If it is cold and there is snow and ice then you might as well go fly a kite.

Ryan and I saw some kiting on the waters of British Columbia, but it was warm and people were in their wet suits. Out here, it is freezing and people are in layers upon layers under their snow suits.

Friends of Ryan’s from the program are into and getting into kiting. Apparently it is helpful to know how to snowboard before trying kiting because learning to manipulate the kite and the board at the same time is too much for any one mind to do effectively. Did we let that stop us from trying? Heck no!

Ryan did pretty well. At first he just tried working the kite, without the board to get a feel for the wind and using the bar. There were a couple of instances where he got pulled along on his own two feet. That done he then tried the board. A fair portion of time was spent on his butt, however, the wind wasn’t the greatest for this type of adventure and he did get some steam going for short bursts.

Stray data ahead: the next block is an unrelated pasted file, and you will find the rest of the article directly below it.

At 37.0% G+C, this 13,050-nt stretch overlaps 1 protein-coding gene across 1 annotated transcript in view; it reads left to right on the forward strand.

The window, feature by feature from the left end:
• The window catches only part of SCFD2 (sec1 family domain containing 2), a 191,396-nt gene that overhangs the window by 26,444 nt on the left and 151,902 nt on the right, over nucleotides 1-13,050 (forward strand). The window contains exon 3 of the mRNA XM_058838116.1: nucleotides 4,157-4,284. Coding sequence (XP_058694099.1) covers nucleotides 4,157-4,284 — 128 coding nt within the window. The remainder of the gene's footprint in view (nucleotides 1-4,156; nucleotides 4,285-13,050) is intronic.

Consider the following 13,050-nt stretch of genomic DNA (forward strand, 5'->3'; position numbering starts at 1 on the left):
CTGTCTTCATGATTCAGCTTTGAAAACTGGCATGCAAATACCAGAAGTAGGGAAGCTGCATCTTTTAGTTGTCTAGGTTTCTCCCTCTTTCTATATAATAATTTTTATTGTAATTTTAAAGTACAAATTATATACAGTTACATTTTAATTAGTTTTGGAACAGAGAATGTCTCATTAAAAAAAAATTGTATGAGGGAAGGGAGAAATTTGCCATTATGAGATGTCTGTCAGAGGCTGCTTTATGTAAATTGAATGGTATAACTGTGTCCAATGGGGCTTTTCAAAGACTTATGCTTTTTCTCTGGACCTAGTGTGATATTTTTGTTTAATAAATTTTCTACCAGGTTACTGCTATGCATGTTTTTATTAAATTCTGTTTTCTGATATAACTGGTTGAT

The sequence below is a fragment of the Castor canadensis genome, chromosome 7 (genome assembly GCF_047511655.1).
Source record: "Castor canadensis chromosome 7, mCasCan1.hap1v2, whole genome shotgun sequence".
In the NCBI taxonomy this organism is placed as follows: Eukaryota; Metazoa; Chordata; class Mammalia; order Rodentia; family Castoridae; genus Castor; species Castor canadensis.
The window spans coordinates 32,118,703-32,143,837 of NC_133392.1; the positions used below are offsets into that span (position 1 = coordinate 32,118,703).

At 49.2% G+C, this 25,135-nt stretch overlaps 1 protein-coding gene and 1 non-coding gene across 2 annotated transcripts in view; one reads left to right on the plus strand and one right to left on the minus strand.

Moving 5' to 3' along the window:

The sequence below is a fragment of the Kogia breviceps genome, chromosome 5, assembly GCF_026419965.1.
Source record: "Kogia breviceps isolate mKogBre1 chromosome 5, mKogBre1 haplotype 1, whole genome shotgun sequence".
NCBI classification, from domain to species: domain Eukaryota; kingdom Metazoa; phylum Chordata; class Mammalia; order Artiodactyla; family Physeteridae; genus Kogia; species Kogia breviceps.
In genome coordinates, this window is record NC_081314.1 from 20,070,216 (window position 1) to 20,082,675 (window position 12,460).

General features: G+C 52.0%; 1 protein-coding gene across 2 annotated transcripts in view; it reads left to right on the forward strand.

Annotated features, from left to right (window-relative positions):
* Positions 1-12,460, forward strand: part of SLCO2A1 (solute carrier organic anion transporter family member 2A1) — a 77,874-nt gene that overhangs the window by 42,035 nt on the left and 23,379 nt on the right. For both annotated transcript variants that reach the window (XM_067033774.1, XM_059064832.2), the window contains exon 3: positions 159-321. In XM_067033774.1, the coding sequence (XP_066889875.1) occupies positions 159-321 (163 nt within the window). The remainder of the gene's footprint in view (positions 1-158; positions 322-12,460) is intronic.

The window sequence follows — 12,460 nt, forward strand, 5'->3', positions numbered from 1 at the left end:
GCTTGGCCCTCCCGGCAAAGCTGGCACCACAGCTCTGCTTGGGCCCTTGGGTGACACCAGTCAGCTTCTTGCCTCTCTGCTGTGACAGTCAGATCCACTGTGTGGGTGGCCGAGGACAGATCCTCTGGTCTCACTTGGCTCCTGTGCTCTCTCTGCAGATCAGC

With a little help from some friends:

Maybe if we move to someplace reasonable for kiting, with a little more practice Ryan could look something like this:

One thing that continually amazes me about the people around here in Ryan’s program is how friendly and helpful everyone is. The folks here WANT to share their experiences and WANT people to try out new sports even if it means sharing their very EXPENSIVE equipment. There is no hesitation. I guess you could expect such behavior from people entering into this type of program but how consistently it applies across the cohort is a good testimony to the heart of this program.

Of course, getting to the folks who were kiting meant hiking all the way across the great frozen terror that was the lake. It was covered in about 4 inches of snow so that made it seem like you were just walking across a big field or meadow and we didn’t hear any creaking and there were full sized pick up trucks driving across. Denial is a wonderful thing sometimes.

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